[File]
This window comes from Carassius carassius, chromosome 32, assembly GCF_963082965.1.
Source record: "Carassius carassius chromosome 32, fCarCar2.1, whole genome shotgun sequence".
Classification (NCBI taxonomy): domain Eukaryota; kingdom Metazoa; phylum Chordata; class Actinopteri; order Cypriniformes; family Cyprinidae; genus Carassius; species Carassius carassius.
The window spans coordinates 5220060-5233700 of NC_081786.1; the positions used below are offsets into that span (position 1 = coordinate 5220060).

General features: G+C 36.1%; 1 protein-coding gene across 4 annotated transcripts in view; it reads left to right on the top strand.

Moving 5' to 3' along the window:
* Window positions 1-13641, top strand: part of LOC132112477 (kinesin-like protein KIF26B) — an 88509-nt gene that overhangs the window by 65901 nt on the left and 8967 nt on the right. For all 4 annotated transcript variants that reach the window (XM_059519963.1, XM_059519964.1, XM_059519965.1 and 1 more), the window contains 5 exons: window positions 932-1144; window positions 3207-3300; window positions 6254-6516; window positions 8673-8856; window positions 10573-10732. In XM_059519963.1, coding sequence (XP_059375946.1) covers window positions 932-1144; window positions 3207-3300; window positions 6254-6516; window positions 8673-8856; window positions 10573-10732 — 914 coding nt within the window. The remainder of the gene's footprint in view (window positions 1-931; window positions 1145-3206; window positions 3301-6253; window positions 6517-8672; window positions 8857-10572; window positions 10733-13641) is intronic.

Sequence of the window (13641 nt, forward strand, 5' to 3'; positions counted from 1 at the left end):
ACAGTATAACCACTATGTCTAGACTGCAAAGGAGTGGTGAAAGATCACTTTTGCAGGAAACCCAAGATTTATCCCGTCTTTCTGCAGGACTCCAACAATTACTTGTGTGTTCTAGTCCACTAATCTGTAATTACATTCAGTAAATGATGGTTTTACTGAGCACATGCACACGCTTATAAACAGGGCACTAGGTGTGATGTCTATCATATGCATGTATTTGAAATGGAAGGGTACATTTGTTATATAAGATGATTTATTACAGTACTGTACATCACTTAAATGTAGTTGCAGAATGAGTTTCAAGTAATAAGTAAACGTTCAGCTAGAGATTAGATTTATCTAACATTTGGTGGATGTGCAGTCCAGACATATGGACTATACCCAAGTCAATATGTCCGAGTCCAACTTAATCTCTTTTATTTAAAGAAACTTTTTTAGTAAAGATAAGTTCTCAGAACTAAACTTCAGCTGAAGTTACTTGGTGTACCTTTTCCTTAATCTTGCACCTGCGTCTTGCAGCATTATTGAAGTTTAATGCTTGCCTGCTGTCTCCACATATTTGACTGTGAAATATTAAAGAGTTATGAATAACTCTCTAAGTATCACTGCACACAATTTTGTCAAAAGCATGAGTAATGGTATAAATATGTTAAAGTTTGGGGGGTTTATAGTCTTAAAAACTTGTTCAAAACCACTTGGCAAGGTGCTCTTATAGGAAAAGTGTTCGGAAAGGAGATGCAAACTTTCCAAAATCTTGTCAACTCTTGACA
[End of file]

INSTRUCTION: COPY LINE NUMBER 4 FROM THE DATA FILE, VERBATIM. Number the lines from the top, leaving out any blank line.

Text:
The window spans coordinates 5220060-5233700 of NC_081786.1; the positions used below are offsets into that span (position 1 = coordinate 5220060).